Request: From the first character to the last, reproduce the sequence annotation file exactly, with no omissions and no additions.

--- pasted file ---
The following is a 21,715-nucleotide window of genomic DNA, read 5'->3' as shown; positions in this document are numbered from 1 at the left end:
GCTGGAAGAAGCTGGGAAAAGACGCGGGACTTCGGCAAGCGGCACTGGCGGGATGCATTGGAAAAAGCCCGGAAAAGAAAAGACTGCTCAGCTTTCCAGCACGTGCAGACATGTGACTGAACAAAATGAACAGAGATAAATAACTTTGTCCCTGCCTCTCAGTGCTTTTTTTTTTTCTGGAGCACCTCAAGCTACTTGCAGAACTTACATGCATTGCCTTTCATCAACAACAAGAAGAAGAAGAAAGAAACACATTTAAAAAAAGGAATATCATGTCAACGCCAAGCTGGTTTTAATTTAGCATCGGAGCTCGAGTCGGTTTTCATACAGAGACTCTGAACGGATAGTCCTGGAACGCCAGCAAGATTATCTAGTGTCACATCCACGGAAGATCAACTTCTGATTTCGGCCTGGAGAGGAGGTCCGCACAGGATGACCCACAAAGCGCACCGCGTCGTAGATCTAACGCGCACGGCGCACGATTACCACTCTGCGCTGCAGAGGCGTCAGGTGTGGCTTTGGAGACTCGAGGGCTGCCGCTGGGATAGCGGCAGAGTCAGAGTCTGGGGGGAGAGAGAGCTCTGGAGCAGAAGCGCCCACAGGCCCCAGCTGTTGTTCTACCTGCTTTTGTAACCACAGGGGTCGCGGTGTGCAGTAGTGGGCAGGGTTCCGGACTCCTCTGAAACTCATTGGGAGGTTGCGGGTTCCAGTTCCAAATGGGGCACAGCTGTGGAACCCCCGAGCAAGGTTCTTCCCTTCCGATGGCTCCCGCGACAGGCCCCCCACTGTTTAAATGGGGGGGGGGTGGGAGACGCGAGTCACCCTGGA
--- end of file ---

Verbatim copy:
The following is a 21,715-nucleotide window of genomic DNA, read 5'->3' as shown; positions in this document are numbered from 1 at the left end:
GCTGGAAGAAGCTGGGAAAAGACGCGGGACTTCGGCAAGCGGCACTGGCGGGATGCATTGGAAAAAGCCCGGAAAAGAAAAGACTGCTCAGCTTTCCAGCACGTGCAGACATGTGACTGAACAAAATGAACAGAGATAAATAACTTTGTCCCTGCCTCTCAGTGCTTTTTTTTTTTCTGGAGCACCTCAAGCTACTTGCAGAACTTACATGCATTGCCTTTCATCAACAACAAGAAGAAGAAGAAAGAAACACATTTAAAAAAAGGAATATCATGTCAACGCCAAGCTGGTTTTAATTTAGCATCGGAGCTCGAGTCGGTTTTCATACAGAGACTCTGAACGGATAGTCCTGGAACGCCAGCAAGATTATCTAGTGTCACATCCACGGAAGATCAACTTCTGATTTCGGCCTGGAGAGGAGGTCCGCACAGGATGACCCACAAAGCGCACCGCGTCGTAGATCTAACGCGCACGGCGCACGATTACCACTCTGCGCTGCAGAGGCGTCAGGTGTGGCTTTGGAGACTCGAGGGCTGCCGCTGGGATAGCGGCAGAGTCAGAGTCTGGGGGGAGAGAGAGCTCTGGAGCAGAAGCGCCCACAGGCCCCAGCTGTTGTTCTACCTGCTTTTGTAACCACAGGGGTCGCGGTGTGCAGTAGTGGGCAGGGTTCCGGACTCCTCTGAAACTCATTGGGAGGTTGCGGGTTCCAGTTCCAAATGGGGCACAGCTGTGGAACCCCCGAGCAAGGTTCTTCCCTTCCGATGGCTCCCGCGACAGGCCCCCCACTGTTTAAATGGGGGGGGGGTGGGAGACGCGAGTCACCCTGGA